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Education Dept. sees increase in campus sex crime reporting

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WASHINGTON (AP) — The number of sex offenses on college campuses reported to the Education Department nearly doubled over a five-year period.

In a letter to Sen. Barbara Boxer, D-Calif., released Tuesday by her office, department officials said they believe the increase is the result of federal enforcement efforts and growing public attention to the issues of campus sexual assault.

In 2009, there were 3,357 such sex offense cases reported to the department in annual crime statistics reports, compared to 6,073 cases in 2013, the letter said.

Education and law enforcement officials say sex offenses are underreported crimes, and the true number of such cases is likely much higher.

The Obama administration has taken several steps to push colleges and universities to better tackle the problem of sexual assault, including releasing the names of colleges and universities facing Title IX investigations for their handling of such cases.

Laura Palumbo, prevention campaign specialist with the National Sexual Violence Resource Center, said the difference in the number of sex offense reports likely reflects that campuses are doing a better job following procedures and collecting and reporting such crimes. However, Palumbo said, campuses are still inconsistent in how they collect and report sexual offenses, and there have been complaints that they are underreporting the problem.

The letter was released by Boxer along with Sens. Kirsten Gillibrand of New York and Tim Kaine of Virginia. Boxer said the data makes clear why the department "must step up its efforts to address the epidemic of sexual assault on college campuses, and why Congress must ensure it has the resources it needs to protect students."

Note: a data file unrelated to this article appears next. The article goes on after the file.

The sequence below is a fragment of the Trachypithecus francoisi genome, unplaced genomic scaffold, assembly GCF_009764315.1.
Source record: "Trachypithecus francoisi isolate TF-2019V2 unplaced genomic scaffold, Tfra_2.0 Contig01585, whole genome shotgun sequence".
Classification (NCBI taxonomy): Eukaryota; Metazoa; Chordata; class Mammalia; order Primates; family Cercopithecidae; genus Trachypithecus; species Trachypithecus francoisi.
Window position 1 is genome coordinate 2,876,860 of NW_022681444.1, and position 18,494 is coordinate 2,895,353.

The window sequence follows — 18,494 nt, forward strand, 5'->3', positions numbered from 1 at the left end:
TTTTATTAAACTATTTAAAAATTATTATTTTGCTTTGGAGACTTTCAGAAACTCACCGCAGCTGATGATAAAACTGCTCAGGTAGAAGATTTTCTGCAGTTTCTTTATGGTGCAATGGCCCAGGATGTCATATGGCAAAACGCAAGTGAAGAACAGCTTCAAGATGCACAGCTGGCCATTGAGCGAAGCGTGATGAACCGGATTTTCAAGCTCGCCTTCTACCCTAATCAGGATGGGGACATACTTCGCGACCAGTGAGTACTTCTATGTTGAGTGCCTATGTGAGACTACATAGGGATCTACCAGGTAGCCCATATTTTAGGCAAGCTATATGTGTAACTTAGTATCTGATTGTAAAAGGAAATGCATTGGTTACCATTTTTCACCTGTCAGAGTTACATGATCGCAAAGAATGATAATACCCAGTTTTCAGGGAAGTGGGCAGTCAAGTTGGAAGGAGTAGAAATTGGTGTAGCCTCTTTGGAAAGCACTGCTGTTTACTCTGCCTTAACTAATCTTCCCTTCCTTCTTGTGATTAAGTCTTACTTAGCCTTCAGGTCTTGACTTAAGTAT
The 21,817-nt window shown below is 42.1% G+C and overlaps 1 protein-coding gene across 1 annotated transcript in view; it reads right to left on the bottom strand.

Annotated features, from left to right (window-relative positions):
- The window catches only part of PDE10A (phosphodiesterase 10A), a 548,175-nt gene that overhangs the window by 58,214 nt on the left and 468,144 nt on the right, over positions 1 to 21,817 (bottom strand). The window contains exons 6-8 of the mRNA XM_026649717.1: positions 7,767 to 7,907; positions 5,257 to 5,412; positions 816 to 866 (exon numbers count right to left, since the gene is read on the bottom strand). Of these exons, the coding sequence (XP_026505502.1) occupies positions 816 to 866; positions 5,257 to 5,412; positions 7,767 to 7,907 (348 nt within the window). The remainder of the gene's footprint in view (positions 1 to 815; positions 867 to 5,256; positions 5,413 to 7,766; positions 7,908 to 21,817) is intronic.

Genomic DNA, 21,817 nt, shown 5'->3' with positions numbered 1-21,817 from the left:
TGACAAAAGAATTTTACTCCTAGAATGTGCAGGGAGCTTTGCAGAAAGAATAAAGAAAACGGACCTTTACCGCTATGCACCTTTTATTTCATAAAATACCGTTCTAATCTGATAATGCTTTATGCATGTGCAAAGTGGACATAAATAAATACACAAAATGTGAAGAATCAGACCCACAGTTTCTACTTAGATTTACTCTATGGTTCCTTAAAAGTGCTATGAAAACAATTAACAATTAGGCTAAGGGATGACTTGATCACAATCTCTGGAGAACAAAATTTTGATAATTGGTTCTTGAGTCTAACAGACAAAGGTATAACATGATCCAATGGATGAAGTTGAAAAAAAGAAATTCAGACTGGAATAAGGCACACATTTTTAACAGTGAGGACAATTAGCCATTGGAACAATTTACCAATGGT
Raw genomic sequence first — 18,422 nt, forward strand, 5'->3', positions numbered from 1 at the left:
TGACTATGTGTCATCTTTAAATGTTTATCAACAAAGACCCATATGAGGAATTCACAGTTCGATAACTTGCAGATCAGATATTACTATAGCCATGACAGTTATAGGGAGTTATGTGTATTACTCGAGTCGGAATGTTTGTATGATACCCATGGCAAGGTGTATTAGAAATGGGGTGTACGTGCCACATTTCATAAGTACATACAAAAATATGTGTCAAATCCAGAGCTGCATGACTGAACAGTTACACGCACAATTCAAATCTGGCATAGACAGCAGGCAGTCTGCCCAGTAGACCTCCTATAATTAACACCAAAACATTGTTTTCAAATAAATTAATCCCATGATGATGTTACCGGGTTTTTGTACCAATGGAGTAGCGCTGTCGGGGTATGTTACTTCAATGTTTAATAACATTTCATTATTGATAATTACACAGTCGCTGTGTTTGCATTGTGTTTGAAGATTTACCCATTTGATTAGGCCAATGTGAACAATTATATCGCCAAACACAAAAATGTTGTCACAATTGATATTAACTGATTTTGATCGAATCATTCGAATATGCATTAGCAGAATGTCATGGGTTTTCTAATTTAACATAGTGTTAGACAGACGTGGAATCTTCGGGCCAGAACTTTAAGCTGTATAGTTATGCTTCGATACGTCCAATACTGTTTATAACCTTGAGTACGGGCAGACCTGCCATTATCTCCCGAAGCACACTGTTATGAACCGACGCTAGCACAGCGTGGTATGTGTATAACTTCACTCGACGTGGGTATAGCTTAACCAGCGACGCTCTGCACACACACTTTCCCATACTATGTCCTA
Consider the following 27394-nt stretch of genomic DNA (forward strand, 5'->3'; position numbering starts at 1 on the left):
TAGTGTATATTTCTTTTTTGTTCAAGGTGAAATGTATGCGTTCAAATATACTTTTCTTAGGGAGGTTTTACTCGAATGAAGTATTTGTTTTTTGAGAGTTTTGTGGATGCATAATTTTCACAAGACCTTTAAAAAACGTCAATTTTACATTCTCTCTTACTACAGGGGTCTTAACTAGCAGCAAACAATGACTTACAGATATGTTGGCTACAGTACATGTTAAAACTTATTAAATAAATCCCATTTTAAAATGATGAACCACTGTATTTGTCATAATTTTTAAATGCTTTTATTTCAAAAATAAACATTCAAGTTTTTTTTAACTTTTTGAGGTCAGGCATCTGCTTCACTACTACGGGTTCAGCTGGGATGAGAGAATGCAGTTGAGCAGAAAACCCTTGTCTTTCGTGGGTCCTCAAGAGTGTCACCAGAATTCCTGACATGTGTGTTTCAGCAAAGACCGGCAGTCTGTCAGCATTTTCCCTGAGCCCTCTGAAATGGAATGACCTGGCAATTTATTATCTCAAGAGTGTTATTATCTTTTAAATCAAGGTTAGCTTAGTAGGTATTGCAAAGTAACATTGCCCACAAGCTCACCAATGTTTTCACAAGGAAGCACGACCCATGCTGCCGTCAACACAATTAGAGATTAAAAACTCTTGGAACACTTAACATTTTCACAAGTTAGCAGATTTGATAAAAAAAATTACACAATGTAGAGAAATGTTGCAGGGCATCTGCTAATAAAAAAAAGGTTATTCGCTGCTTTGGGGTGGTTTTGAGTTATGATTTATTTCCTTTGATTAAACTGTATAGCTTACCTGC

The letter was signed by Catherine Lhamon, the assistant secretary for civil rights at the Education Dpeartment, and James Runcie, the chief operating officer for Federal Student Aid. The two said department officials expect the average amount of time to resolve cases will decrease as the agency closes its older cases or Congress increases funding to handle the cases.

Among the other figures released in the letter:

— The department's Office of Civil Rights saw an increase in sexual violence complaints involving colleges and universities that went from 9 in 2009 to 102 in 2014.

— Cases that resulted in "substantive closures" took, on average, 1,469 days in the 2014 budget year — or about four years — for the department or resolve.


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